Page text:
"I said let us produce wines that capture the bounty of the soil and sea," says Stutz. "Wines that are perfect matches for scallops, lobster, and haddock." Today, these varietals include L'Acadie Blanc, Verrazano, and even peach, blueberry, and maple sparkling wines.
Another bounty from Nova Scotia's Annapolis Valley is apples, which Stutz uses to create both a Pomme d'Or wine and a hard apple cider that carries the family name: Stutz. Their 2006 Vidal Ice Wine, a product of Nova Scotia's singular winters, recently brought home a gold medal. "Vidal ice wine is an icon for the big boys in Ontario," says Stutz. "And here is a winery called Domaine de Grand Pré in Nova Scotia who hit these guys and passed them. That's amazing."
Innovative ideas abound at Domaine de Grand Pré. In fact, Stutz's email signature is: "Creativity is the production of a novel and useful idea in any domain." Where does he find them? Stutz credits Nova Scotia's fields, farms, and friendly people as the source.
For example, one idea grew from the Valley's two popular fall pumpkin festivals: Kentville's Pumpkin People and Windsor's Pumpkin Regatta. "I thought: 'what can we do to close the gap between these two towns and create something special?'" says Stutz. "I had the idea to create a culinary pumpkin event and involve all the restaurants, farm markets, and wineries in the region." In true Nova Scotian fashion, he quickly had full and enthusiastic co-operation from the communities. "We had amazing success in the last two years, and it's growing."
A morning walk along the dykes inspired a new type of wine club called Crush. "Most wine clubs are simply marketing tools to sell people cases of wine," says Stutz. "Ours brings the members closer to our operation." Members own a grape vine in the vineyard that will carry their name, and they're invited to special tastings. They're the first group outside the family who get to taste the new wines.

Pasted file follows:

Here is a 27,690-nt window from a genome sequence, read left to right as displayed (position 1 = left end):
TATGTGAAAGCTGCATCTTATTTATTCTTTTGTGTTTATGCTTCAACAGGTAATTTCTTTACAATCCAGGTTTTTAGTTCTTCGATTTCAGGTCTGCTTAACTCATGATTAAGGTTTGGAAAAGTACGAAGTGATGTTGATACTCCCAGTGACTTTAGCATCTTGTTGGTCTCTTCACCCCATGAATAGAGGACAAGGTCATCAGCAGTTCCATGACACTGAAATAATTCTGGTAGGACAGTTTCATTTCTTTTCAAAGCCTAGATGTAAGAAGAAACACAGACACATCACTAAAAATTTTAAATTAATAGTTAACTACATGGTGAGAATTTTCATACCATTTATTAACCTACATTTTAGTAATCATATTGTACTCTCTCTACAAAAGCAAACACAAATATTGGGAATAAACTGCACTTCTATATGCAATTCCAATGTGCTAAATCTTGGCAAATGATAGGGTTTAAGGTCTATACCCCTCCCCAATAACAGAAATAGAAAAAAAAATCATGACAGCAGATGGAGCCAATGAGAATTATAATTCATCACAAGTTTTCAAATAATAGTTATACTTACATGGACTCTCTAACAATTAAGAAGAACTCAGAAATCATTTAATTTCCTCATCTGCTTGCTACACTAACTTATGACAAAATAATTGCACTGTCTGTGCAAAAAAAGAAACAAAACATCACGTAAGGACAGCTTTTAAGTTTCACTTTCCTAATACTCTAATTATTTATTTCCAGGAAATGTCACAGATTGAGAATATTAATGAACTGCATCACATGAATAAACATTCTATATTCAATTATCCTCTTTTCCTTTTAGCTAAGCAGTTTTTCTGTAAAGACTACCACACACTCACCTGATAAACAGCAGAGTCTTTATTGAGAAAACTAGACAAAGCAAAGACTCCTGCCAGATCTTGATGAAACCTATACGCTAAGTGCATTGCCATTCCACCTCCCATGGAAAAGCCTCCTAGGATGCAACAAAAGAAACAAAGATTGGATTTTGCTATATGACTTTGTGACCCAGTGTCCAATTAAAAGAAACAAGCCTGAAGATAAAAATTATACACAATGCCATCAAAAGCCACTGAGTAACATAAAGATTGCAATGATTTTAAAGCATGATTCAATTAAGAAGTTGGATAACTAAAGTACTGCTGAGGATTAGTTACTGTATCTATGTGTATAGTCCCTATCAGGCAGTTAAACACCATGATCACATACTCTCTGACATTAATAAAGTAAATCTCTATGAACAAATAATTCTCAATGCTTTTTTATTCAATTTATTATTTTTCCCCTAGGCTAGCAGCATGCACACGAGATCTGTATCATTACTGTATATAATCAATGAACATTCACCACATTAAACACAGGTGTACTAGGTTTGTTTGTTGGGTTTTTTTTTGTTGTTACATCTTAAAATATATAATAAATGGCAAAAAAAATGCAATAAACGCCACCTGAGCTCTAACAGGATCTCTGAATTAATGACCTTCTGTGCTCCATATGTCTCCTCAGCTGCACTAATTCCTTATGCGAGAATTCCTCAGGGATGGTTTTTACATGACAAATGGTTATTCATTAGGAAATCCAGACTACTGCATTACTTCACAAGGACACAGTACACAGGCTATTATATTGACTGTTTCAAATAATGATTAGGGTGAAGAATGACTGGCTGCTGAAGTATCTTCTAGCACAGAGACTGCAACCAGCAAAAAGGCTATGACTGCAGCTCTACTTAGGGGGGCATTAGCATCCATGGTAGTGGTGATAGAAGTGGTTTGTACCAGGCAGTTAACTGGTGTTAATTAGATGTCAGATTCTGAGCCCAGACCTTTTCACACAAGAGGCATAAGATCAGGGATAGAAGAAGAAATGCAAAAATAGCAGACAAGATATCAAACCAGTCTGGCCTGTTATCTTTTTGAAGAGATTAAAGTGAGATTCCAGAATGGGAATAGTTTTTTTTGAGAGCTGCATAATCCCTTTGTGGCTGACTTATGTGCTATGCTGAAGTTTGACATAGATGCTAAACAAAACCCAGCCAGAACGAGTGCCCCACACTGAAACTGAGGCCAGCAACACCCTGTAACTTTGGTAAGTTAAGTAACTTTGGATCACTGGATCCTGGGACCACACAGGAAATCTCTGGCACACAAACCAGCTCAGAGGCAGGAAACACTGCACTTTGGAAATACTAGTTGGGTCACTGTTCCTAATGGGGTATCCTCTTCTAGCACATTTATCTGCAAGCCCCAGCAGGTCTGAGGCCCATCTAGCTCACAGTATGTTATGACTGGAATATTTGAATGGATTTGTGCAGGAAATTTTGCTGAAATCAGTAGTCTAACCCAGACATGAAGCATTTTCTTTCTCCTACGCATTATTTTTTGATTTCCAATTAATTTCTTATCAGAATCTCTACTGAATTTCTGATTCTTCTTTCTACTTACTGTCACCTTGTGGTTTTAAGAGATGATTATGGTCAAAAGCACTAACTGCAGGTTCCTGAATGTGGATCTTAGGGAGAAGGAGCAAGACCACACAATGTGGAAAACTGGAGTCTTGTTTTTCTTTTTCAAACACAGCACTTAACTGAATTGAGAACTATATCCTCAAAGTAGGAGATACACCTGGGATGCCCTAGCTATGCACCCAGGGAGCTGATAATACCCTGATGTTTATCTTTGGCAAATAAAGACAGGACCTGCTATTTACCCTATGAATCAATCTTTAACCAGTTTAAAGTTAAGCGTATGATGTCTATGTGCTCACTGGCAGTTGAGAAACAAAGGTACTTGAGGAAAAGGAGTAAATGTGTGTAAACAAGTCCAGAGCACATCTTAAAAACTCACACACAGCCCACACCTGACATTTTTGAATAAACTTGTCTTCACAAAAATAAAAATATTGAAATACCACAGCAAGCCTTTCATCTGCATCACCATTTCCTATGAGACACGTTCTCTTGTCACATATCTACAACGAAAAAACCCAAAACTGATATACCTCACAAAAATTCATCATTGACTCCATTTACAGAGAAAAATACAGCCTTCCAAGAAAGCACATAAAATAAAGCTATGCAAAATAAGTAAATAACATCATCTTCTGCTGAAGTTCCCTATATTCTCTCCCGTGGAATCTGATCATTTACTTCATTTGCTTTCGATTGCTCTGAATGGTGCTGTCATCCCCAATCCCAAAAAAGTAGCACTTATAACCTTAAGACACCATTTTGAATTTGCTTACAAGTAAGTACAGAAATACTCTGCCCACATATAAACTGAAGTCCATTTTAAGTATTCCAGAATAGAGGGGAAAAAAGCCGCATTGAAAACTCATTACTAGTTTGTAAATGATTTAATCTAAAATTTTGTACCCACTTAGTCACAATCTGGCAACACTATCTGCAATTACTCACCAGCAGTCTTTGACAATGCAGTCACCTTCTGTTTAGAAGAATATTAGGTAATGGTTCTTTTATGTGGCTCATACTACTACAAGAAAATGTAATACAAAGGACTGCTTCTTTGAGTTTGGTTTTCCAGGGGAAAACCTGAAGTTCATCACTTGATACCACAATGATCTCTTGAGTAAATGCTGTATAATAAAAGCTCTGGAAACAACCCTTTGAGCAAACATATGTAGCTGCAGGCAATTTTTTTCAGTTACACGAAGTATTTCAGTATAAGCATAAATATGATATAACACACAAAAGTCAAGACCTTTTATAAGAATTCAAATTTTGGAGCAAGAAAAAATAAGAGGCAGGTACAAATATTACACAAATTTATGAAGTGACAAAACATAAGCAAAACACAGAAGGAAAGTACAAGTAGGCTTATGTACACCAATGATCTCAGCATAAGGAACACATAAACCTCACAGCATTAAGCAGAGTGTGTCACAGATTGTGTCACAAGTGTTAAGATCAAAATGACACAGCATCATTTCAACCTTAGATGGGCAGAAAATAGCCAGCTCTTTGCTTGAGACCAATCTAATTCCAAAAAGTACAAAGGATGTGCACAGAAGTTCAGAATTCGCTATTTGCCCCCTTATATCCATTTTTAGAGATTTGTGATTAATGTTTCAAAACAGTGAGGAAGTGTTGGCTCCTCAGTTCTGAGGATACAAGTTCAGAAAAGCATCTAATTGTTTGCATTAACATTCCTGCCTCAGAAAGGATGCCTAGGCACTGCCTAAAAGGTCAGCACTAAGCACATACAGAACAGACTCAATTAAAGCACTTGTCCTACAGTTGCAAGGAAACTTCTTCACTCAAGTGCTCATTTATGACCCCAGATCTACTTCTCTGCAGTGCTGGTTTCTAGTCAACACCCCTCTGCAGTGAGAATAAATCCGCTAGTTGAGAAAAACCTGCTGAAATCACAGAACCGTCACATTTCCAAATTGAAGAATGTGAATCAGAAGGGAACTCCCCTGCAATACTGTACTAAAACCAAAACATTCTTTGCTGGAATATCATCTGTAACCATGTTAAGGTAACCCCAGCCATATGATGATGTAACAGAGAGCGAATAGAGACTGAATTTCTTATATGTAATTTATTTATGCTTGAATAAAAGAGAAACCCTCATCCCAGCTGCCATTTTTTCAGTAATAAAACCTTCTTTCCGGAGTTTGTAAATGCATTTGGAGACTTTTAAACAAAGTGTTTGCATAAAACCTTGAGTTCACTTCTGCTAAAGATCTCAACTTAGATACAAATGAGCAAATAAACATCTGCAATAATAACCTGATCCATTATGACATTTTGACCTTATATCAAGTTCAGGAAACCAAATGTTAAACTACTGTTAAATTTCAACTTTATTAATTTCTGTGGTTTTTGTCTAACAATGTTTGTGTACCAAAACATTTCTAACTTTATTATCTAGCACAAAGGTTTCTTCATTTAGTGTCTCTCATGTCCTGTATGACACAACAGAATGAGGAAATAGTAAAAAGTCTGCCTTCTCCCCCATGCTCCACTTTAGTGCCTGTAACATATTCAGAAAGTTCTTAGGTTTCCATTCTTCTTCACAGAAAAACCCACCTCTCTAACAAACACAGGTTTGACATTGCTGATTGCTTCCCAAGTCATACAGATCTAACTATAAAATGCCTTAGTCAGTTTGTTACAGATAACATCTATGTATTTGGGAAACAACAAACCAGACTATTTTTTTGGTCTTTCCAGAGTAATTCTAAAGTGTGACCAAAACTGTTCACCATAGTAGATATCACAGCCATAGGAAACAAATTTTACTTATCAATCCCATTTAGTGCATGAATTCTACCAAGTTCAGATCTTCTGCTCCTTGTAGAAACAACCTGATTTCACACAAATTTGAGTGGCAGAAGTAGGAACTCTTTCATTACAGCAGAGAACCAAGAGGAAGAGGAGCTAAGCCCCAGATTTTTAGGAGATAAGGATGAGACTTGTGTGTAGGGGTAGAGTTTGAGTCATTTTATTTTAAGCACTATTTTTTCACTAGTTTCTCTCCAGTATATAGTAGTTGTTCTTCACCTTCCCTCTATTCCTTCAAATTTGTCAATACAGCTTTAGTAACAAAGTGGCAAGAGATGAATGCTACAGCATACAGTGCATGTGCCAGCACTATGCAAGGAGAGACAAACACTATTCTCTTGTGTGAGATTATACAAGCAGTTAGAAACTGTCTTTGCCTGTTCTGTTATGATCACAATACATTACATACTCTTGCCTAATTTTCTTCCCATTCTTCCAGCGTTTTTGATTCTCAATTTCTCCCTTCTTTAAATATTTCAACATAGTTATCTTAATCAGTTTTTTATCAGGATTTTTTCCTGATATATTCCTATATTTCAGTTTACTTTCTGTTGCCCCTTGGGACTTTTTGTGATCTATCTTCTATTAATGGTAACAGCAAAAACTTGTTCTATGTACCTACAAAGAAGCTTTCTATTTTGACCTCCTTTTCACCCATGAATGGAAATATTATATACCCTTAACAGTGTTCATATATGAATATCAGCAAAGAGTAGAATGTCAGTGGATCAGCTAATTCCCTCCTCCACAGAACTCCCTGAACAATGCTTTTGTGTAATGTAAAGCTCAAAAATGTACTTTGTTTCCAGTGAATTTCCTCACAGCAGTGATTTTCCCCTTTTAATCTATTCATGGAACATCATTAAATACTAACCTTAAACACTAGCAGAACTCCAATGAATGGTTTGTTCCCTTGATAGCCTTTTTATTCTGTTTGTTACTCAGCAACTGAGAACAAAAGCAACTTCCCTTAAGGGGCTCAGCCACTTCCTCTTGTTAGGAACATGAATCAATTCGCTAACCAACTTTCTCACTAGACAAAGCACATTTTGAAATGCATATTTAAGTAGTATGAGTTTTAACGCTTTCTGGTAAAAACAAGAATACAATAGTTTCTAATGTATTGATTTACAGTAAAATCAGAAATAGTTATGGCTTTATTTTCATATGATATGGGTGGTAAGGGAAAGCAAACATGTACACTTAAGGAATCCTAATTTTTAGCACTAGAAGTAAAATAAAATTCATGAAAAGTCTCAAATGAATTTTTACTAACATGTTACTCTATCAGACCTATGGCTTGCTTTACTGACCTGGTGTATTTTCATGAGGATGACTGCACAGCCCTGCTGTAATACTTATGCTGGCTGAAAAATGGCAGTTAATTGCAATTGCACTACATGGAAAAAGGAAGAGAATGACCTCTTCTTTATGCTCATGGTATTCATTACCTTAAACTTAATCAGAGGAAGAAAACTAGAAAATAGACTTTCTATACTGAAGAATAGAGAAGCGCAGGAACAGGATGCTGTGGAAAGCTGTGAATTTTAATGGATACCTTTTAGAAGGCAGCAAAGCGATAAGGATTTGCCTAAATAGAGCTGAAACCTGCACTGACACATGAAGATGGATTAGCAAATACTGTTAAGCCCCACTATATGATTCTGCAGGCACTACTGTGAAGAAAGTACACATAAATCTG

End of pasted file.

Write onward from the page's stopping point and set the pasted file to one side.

Simply listening to the people who drop by the winery gave Stutz the idea for a different type of tasting bar - a sniffing station. Wine culture is growing in Nova Scotia, but not many people have the chance to really learn how to taste, and that taste starts with the aroma. At the sniffing station "you can open a small bottle and exactly smell the flavours we're talking about; like cherry, green pepper, black currant, and green apple. Nobody else has a sniffing station in North America."
And a recent visit from a bus tour of bikers sparked the idea to create a harvest festival bike race that would pass through all the wineries in the area. "Health and wellness are very important issues," says Stutz, who stresses the importance of keeping up with trends. "These are moments to be inventive. We will make this an amazing event on the health side."
He sees nothing but opportunity in his industry for those who understand the importance of quality and innovation. And his visitor log proves him right: more than 50 cruise ship tours will stop at the winery this year alone, along with top wine and travel writers from some of Europe's most prestigious publications.
In raising a glass to innovative opportunities, Stutz delivers one more lesson in quality: to properly say cheers, "we must have eye contact. It's a small thing that is very big in wine culture." So here's to just one of the many reasons the world is coming to a small part of Nova Scotia where a business is big on quality.
Feature story written Margaret MacQuarrie